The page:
The Queen seated herself opposite Sarah, and seconds later a butler appeared with a pot of tea and some biscuits.
“There’s some Yorkshire tea brewing in the pot, ma’am,” he said to the Queen.
“Ah, thank you, much better than that Lancashire tea Philip bought the other week.”
Sarah smiled awkwardly, her hands clasped in her lap to prevent them from being licked away by a corgi.
“Well, I must say,” the Queen began, “that ever since they put all the new ramps into this section of the palace for our meetings, I’ve had trouble keeping Philip from skateboarding indoors. I’ve told him countless times that the skateboard is for the garden only, but he can be ever so childish. He’ll ruin the carpet.”
Sarah suppressed a smile, but couldn’t help but laugh when there was a well-timed thump from outside the room, followed by the crash of something valuable-sounding breaking. The Queen rolled her eyes.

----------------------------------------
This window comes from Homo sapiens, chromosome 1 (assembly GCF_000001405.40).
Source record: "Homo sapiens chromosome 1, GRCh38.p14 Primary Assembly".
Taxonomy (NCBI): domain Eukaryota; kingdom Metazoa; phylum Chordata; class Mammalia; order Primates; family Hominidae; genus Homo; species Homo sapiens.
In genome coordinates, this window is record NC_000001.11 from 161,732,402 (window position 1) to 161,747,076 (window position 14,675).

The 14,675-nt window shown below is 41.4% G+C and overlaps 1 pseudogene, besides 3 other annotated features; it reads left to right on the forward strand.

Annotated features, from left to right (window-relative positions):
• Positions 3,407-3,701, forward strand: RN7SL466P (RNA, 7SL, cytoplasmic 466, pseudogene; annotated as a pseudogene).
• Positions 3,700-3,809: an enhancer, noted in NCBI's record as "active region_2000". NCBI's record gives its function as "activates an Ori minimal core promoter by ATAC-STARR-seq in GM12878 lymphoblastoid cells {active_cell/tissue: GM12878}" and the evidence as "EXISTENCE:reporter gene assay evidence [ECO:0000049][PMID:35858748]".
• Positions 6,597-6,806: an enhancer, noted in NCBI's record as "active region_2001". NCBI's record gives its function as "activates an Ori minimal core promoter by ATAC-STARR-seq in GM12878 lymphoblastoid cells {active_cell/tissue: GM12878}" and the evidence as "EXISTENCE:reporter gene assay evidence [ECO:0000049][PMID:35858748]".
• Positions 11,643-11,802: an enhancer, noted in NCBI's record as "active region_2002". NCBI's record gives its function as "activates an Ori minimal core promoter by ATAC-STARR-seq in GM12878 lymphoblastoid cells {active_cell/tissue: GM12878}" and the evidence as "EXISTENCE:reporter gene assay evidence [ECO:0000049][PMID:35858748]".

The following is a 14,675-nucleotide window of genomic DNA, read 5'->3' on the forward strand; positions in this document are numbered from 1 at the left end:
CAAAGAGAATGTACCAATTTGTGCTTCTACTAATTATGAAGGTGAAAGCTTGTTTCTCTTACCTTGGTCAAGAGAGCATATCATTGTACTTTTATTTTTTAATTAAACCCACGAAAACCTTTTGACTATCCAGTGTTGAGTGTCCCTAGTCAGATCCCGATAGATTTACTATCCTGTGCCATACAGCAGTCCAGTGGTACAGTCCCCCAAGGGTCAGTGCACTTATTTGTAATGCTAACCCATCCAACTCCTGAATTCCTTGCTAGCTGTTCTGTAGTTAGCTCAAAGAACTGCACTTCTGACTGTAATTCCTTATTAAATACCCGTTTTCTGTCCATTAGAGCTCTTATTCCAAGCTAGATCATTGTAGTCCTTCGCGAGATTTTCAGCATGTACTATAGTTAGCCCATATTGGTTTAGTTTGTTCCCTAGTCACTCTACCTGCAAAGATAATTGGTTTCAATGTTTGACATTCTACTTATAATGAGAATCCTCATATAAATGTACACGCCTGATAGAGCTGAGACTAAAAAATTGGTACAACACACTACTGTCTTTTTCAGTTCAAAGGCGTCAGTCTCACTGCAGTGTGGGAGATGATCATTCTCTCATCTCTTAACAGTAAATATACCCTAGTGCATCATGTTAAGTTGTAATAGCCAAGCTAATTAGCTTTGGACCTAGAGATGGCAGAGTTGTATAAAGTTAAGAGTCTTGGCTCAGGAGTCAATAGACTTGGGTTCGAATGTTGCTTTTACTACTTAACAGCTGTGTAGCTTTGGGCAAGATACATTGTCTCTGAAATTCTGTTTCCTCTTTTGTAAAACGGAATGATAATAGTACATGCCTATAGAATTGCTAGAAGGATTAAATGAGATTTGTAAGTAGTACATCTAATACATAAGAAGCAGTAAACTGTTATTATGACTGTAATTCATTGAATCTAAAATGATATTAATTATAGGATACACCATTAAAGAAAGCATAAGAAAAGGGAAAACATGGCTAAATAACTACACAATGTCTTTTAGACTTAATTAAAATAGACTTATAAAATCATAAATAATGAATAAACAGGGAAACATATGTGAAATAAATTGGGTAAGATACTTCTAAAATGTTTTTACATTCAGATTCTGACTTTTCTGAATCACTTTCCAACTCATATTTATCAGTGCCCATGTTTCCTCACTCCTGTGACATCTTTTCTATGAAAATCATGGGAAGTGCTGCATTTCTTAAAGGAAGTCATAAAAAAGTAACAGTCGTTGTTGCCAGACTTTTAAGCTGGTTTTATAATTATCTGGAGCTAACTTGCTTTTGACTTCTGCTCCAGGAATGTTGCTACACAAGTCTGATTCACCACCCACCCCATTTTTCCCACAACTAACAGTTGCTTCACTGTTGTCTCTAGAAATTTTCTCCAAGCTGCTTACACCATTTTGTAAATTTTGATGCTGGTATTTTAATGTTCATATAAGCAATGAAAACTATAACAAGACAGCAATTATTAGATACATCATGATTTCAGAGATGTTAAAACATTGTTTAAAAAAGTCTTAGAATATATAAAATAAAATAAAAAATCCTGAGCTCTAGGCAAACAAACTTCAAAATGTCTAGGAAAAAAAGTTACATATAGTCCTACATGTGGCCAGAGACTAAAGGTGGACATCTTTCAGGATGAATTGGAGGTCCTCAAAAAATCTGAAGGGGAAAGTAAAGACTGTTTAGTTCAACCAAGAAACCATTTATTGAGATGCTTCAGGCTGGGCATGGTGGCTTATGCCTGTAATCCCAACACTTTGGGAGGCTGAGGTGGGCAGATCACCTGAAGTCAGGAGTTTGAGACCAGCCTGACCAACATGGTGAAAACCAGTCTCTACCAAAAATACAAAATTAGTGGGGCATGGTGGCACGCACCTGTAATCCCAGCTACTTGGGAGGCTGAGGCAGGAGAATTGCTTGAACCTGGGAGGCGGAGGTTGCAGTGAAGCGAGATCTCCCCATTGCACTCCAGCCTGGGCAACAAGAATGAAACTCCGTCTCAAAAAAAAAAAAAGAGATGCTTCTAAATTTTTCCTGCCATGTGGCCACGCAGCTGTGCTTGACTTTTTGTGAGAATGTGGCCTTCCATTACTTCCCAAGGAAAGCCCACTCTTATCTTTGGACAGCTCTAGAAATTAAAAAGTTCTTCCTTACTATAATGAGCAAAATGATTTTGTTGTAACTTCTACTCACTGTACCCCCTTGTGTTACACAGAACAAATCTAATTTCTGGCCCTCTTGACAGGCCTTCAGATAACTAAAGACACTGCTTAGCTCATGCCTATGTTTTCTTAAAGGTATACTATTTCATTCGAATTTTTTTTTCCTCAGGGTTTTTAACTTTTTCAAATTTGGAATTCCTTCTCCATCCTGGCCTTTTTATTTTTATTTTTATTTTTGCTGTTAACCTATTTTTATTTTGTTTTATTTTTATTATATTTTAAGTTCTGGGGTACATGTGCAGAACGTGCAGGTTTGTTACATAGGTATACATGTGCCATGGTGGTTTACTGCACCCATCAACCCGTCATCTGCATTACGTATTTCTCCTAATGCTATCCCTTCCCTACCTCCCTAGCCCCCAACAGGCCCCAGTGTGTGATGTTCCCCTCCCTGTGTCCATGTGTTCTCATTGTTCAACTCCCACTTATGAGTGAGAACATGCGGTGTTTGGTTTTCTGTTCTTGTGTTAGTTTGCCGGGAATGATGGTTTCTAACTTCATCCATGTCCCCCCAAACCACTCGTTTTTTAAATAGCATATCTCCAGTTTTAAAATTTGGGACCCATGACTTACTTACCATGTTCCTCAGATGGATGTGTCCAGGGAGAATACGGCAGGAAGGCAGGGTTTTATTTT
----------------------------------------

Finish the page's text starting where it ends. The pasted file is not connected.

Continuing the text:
“Still, it’s been much easier for my darling corgis to move around, the stairs do trouble them so,” she continued.
“I can only imagine the difficulties they have,” Sarah returned politely.
“Now, to business-“
The following day, Sarah was booked to open a new school just a few miles from Downing Street. She couldn’t help but feel that in comparison to her usual duties, this would be a breeze. As the van pulled up outside the new building, a generic cube of bricks and glass, Sarah was greeted by the usual crowds. By this point the chauffer had moving the wheelchair in and out of the van down to a fine art, and Sarah had a few minutes to pose for photographs and answer a few questions, before heading to the crowd gathered on the playground, huddled beneath umbrellas against the summer rain.